I nodded very seriously in response. “A hero indeed. But is it still edible?”

“Absolutely,” Bob confirmed. “Perfectly safe. My hands were clean and everything. The only thing wrong with it is that is a bit misshapen.” he sighed. “I only hope Mum likes it.”

I felt around a bit, then patted his shoulder reassuringly. “I’m sure she will like it just fine when I tell her what happened.” I assured him.

“Yes,” he sighed. “That’s my neck,” he said next.

“Right,” said I, removing my hand, realizing that he must be bent over to finish the icing, “Sorry.”

“Anyhow, the cake is about done now. It’s, um… it’s as good as it’s going to get, I think.” We both contemplated the cake for a moment. Then, Bob sighed. “Just put my name on the card, alright?”

 
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Posted by on January 14, 2016 in From My Pen, Short Stories

 

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Okay

tell me the lies I love

She falls off the swings when she’s eight and while she cries her father holds her and says “hey, you’re good, you’re fine. Everything will be okay. Tell me what hurts, baby. It’s okay. You’ll be alright.” But they go to the hospital and her arm is in a cast for weeks and she thinks that that’s not quite okay.

Her first boyfriend dumps her in front of her friends when she’s fifteen. Her mother rubs her back when she tells her about it and murmurs “it’s all okay, girlie, you’ll find someone. It just takes time, you’ll see. It’ll be okay,” But her friends start to drift and his friends are rude to her, and she doesn’t feel like she’s okay.

She refuses to call home for the third time this week because it isn’t an emergency, But she has this feeling that something is going to go wrong. Her best friend makes her tea while she frets and points out “there’s nothing to worry about. I’m sure everyone at home is fine, just relax. It’s okay, nothing is wrong,” But then her mother calls her and her grandmother is dying and she’s pretty sure this is not okay.

The economy isn’t that great right now and she knows, just knows that cutbacks are coming and she hasn’t been working long enough to keep her job. Her husband holds her while she worries and reassures her “hey it’s okay. You’re great there, love, I’m sure you won’t lose your job. But even if you do, we’ll figure something out. It’s all okay, just watch.” But she does lose her job, and he barely hangs on to his, and they have to put off buying a house, and how will they support the baby and how is this okay?

She cries a bit as she helps her son pack for university. Will he eat? Will he study? Will he find friends? Her boy grins at her and says “hey Mom, I’ll be fine, you know that, right? I promise to eat my vegetables and study and whatever. And I’ll see you at Christmas, okay?” But the house seems so empty without him and he doesn’t call as often as she would like, and she is almost but not quite okay.

Her husband starts having memory trouble, so she takes him in for a medical evaluation. She sits with her head in her hands as she listens to the diagnosis and thinks of what he would say if he knew how she was feeling right now. “Whatever it is, it could be worse. We’ll get through it together, promise. It’ll all be okay.” But the Alzheimer’s progresses and he doesn’t remember her anymore and he can hardly do anything for himself and she knows they aren’t okay.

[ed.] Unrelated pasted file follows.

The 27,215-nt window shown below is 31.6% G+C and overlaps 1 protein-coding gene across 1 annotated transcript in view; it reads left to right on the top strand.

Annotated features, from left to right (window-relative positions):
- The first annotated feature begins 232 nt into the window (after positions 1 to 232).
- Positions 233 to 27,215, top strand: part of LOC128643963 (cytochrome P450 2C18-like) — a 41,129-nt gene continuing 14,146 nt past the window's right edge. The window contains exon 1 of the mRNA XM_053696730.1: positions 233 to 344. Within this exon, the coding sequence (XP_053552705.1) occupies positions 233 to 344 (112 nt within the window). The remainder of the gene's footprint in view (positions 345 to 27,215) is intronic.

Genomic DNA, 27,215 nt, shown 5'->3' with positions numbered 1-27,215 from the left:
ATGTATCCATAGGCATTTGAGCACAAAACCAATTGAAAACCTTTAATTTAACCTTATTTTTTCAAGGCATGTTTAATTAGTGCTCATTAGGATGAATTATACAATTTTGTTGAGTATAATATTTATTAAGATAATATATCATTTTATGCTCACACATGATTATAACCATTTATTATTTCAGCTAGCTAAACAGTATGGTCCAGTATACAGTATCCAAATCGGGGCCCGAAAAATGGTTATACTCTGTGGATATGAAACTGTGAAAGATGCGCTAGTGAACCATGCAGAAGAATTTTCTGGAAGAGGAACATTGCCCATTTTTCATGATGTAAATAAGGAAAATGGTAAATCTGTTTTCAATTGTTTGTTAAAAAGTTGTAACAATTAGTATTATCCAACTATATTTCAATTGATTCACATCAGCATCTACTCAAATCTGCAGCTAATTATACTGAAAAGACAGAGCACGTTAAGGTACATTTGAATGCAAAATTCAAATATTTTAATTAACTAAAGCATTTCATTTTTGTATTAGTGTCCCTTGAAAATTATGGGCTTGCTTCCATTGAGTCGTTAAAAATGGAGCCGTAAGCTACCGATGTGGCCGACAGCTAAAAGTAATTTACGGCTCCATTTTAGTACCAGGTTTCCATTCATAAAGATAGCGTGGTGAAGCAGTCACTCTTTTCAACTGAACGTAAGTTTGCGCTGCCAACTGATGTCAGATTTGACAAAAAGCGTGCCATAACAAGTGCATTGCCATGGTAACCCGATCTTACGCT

She’s lying in a hospital bed and it’s hard to breathe, hard to think. Her son and his family are in the room with her, her little boy all grown now and holding her hand gently. It’s her daughter-in-law who whispers to her, choking back tears “We’ll be okay, Mom. We’ll see you soon. We love you. It’s okay.” But as she uses her breath to whisper her love back, she wishes she had enough to tell them that it’s okay not to be okay.

 

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Father Says

It’s very warm out today. It’s too warm to go out and play, and Jilly and I don’t want to anyways because when we go outside the dust blows in our faces and it feels like we’re choking. Father says the land is breaking up, because there hasn’t been any rain out here. I don’t like it.

I want to go home. Back home the land isn’t breaking up. Father says we can’t go back, though, because of the Mayor. When we left, Father told us why. Father is very good to us. He tells us everything, even when other people’s fathers say we’re too small to know, because he says we need to be strong and we can’t be strong if we’re too little to know things. He told us what happened.

He said when he was little, he had a younger brother called Yarrow. Kind of like me and Jilly, he said, only Jilly and I are friends, and he wasn’t friends with Yarrow. He said Yarrow was kind of mean, and he was really mean to a girl named Lacey and that girl was the Mayor’s sister. The Mayor didn’t really like Yarrow because he was so mean to his sister, and even one time he hurt her really bad, but he couldn’t do anything about it because Yarrow was lots bigger. Only now, the Mayor is the Mayor, and he has lots of power, so he wanted to get back at Yarrow for hurting his sister. Father said that when the Mayor started being Mayor, he had the Agency pick up Yarrow and they sent him away too. Father calls it exile, and he says there are rules, like when they send someone away from the city, they have to give them enough food and other things so that they can make it to an oasis or a village.